Eclipse's liner notes refer to Mikio Naruse's "victimized heroines", and Apart From You shows women who suffer to hold families together even as society considers them unworthy. Naruse's blocking of scenes is even more precise, and he achieves an even greater feeling of intimacy with his characters -- emotions seem to ebb and flow across the Kikue and Terugiku's caring faces. Naruse is still enamored with his erratic fast truck-in close-ups. They are still more organic than the over-use of zooms in movies made thirty years later. Although the director seems to have dropped his most mannered expressionist montages, his more intense character confrontations use quick, montage-like cutting patterns.
Apart From You has a downbeat finish, but it's more hopeful than Every-Night Dreams (Yogoto no yume). Pretty Omitsu (Sumiko Kurishima) has taken off a week to look for a better job, but returns in defeat to her job in a seaside bar. She's a popular 'hostess'; if she can somehow maximize her gifts from admirers without becoming their property, she might be able to give her son a decent upbringing. That's when Omitsu's unemployed husband Mizuhara (Tatsuo Saito) returns. He tries to find work but office jobs are scarce and he's not strong enough for factory work. Omitsu takes too much money from a sea captain, an accident occurs (is Japanese traffic this hazardous?) and Mizuhara grows more depressed.
Every-Night Dreams shows people pretty much up against the economic wall. Omitsu at first appears to be a dockside tramp but is soon revealed as a caring mother unable to better her lot -- her employers don't dare tell her that she's a major attraction for their customers. And Mizuhara seems just another bum until we realize that he can't compete in the job market. Naruse frames his story with many dark scenes, making this the least hopeful entry in the collection.
1934's Street Without End (Kagirinaki hodo) is the most ambitious film in the set. The street in question is the Ginza, an entertainment district which we see in quite a bit of detail. A number of waitresses at a pleasant eatery hope to be courted by handsome, available men. Cute Kesako (Chiyoko Katori) has an admirer in a young but impoverished artist, who is also her neighbor in a nearby apartment building. Kesako shares a room with the serene and optimistic Sugiko (Setsuko Shinobu) who regularly turns heads at work. Sugiko agrees to marry a good man who wants to escape an arranged marriage back home. She's also approached by a studio talent scout, who offers her a high-paying acting contract. But those choices are set aside when Sugiko is hit by a car on the busy avenue. (!) The man responsible is the handsome, thoughtful and wealthy Yamanouchi. With her fiancé mysteriously disappeared, Sugiko marries Yamanouchi, but has a terrible time with his snobbish and abusive mother and sister. Unfortunately, Yamanouchi is too weak to intervene, and the marriage goes bad. Meanwhile, Kesako has used Sugiko's studio connection to secure that coveted acting contract. She gets the street artist a job painting scenery at the studio, but resents it when he continues to court her.
Street Without End is something of a glamour-challenged Japanese version of The Best of Everything in that it examines the opportunities open to working girls in an urban environment. Sugiko's own brother criticizes her for opting to become a bourgeois, even though he himself cannot find a job. Sugiko's conventionally "safe" choice backfires when her husband won't protect her from his hateful relations. Naruse sees the necessity for his heroines to stand up for themselves, and Sugiko is no pushover. Sidestepping the expected path of self-sacrifice, she withholds her forgiveness and pity, yet still earns our full respect.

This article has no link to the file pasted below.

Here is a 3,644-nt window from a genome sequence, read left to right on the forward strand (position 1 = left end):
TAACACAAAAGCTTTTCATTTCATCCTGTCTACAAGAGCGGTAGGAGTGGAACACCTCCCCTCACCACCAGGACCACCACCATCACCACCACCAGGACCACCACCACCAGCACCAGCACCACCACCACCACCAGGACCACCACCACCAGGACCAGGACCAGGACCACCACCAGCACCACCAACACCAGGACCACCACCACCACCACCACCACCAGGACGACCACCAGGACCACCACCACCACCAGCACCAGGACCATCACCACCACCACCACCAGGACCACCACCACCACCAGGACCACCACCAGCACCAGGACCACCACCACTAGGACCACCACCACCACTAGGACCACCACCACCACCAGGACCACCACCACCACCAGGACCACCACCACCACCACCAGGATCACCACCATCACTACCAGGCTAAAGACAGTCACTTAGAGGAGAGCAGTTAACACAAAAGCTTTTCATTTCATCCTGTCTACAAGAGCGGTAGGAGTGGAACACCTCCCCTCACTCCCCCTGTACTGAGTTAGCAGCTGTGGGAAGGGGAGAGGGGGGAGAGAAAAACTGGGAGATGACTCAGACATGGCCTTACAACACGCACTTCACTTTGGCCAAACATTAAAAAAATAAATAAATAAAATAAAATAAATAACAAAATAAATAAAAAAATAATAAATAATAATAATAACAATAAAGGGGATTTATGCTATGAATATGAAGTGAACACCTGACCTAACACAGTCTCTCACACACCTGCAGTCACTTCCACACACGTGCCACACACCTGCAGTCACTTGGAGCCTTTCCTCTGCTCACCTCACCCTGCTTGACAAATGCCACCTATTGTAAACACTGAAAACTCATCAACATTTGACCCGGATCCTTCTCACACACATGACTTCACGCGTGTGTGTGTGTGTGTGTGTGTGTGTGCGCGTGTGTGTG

Mikio Naruse has by this time tempered his expressionistic extremes, choosing instead to keep our attention focused on his characters. His trucks into Sugiko's face are slower, less frequent, and much more impactful. He actually takes us into a movie theater, where we see Sugiko and Yamanouchi watching an Ernst Lubitsch comedy with Maurice Chevalier. At the finale we return full circle. As Sugiko wonders why her original fiancé suddenly dropped her, Naruse adds an extremely long fade on her pensive face. This is followed by one more montage of scenes on the Ginza, where Sugiko must rejoin the ranks of women looking for a better life.
Street Without End is Mikio Naruse's last silent film, and his last for Shochiku. We're told that he went from a disagreeable work relationship to better times at a startup film company that would soon change its name to The Toho Company. His very first sound film was a big hit, and the start of a flourishing career that continued for thirty years. It's very interesting to see Naruse's development across these five surviving pictures. He makes very exacting use of academic montages and those frantic camera moves, but his truly unique talent lies in the empathy he communicates for his embattled heroines.
Eclipse's Series 26 DVD of Silent Naruse spreads its five features across three discs. All of the films are intact and sharply transferred, although small flaws -- occasional frame damage, "riding" on hot-spliced cuts -- have not been corrected. Each title has a musical accompaniment, most often on a piano, but the menus default to the silent option. Removable subtitles accompany each original Japanese inter-title. Very helpful liner notes are by Michael Koresky, assisted by Audie Bock. We very much admire Mikio Naruse's When a Woman Ascends the Stairs, and are impressed to discover that the director's earliest dramas are just as insightful.
On a scale of Excellent, Good, Fair, and Poor,
Silent Naruse rates:
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T'was Ever Thus.